Way back in 1811, Ebenezer Zane discussed with George Washington the need for a road across the newly settled country. Washington agreed it was vital to the future of the country so proclaimed, “Open a wide door, and make a smooth Way.” That began Zane’s Trace, which became part of the National Road.

Zane Grey Crossing

Diorama sections show their difficult work in constructing The National Road over streams.

The museum presents a detailed 136′ diorama depicting life on the original National Road, often called “The Main Street of America”. All the figures are hand made from clay and accurate down to the tiniest detail.  The first road was dirt, followed by the Corduroy Road made of logs, making it very rough. Eventually a stone foundation was in place with crushed stone on the top, and finally bricks

Zane Grey Ferries

Ferries took wagons and supplies across the Ohio River.

Every mile a stone mile marker gave travelers information on mileage to various towns along the way. A Gunter Chain, 66′ long, was used to measure the distance of one mile time and time again. If you moved the 66′ chain X 80 times = 5,280 ‘, the distance of one mile. The Gunter Chain also measured the distance across the road – 66’.

Zane Grey Diorama

Logs formed the Corduroy Road, a rough stretch to travel.

After WWI, Dwight Eisenhower led a convoy of trucks across the National Road, and during WWII, General Eisenhower discovered the Autobahn in Germany. When he became president he felt it of high importance to develop better highways in America. Thus began our interstate highway system.

Zane Grey Stop

The 10 Mile House provided refreshments along the highway. Baker’s Motel is located on that spot today.

Pearl Zane Grey, being born in Zanesville, traveled this road frequently. His early writing attempts were squelched by his father, who insisted that Zane attend the University of Pittsburgh so he could be a dentist and follow in his father’s footsteps. Zane did graduate with a degree in dentistry after enjoying a time of pitching his great curve ball on the college baseball team, where he enjoyed a full baseball scholarship.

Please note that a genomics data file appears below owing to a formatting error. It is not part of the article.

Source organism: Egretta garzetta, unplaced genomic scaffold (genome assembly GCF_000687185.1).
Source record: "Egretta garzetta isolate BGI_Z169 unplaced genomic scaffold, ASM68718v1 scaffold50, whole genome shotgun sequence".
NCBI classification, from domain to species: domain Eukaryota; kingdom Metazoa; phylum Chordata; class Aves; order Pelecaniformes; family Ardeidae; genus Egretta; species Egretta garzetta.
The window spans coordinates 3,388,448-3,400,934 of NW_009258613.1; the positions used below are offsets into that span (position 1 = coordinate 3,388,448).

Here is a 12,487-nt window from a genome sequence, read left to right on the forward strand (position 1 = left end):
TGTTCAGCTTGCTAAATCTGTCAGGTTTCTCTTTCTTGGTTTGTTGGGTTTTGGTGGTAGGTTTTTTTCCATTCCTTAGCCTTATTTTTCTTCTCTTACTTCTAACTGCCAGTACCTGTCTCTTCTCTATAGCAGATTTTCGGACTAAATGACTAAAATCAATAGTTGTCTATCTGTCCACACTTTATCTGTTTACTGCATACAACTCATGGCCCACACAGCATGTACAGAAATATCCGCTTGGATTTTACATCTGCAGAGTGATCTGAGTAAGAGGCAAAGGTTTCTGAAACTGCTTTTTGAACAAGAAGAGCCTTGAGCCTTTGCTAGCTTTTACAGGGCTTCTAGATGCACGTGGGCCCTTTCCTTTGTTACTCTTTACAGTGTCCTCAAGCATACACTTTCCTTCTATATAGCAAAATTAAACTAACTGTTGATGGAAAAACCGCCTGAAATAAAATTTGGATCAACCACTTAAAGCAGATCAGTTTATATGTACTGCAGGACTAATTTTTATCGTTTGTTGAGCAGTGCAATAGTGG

When he married Dolly, her encouragement and editing abilities, along with a nice inheritance, made it possible for Zane to abandon his dental practice and begin following his passions…writing and fishing.

Zane Grey Study

Zane Grey wrote his books by hand in his study, surrounded by native American items he had collected in his travels.

His first book was Betty Zane, the story of a young girl who helped save Fort Henry. But it was Riders of the Purple Sage that put popularity into Grey’s writings. His books sold like hot cakes. Zane wrote all his stories in long hand, then his wife, Dolly, typed them and had them published. Many were turned into movies.

Zane enjoyed fishing more than anything else and spent over 300 days a year at that sport. He split the money from the books with Dolly, and he spent his half on fishing, boats, and travel. When he traveled out West, he filled his tablets with descriptions of the scenes he saw, for use in his stories.

Zane Grey fishing

Big-game fishing was the real passion in his life.

The only books that sold more copies than Grey’s at that time were the Bible and school primers. Hemingway was quite jealous of Grey, not because of his successful writing career, but because of his great fishing ability. Zane’s love of the great out-of-doors can be seen in all of his books through his detailed descriptions. 

Now how does the fantastic collection of pottery fit in? The perfect clay for making pottery could be found in this area quite easily – in dirt roads, such as the National Road, which had clay as their base. Potters would go out to the road and dig up a small portion of clay to make a vase or bowl. This became known as a “potters’ hole”. Thus the term we use today for a hole in the road – “pot hole”.

Zane Grey Pottery

This is a small section of the Zanesville Pottery collection on display.

But the collection goes beyond those humble beginnings and includes the work of over 132 potteries in the Zanesville area. Thousands of workers contributed to this large display, which was originally the collection of Mr. Downey, the owner of Conn’s Potato Chips. Upon his death, half of his pottery was given to the Zane Grey Museum for display, while the other half is in the Zanesville Museum of Art.

Zane Grey Model T

Find surprises along the way like this Model T Ford.

Next time you travel along the Old National Road, today’s Route 40, stop at the National Road – Zane Grey Museum and watch a film about the life of Zane Grey. The knowledgeable guides will lead you down the road to books, movies, pottery…and some surprises along the way.

National Road – Zane Grey Museum is located on old Route 40 about a half mile from I-70, Exit 164, Norwich Exit. The museum is located between New Concord and Zanesville, Ohio.

 

Ghosts – Believer or Skeptic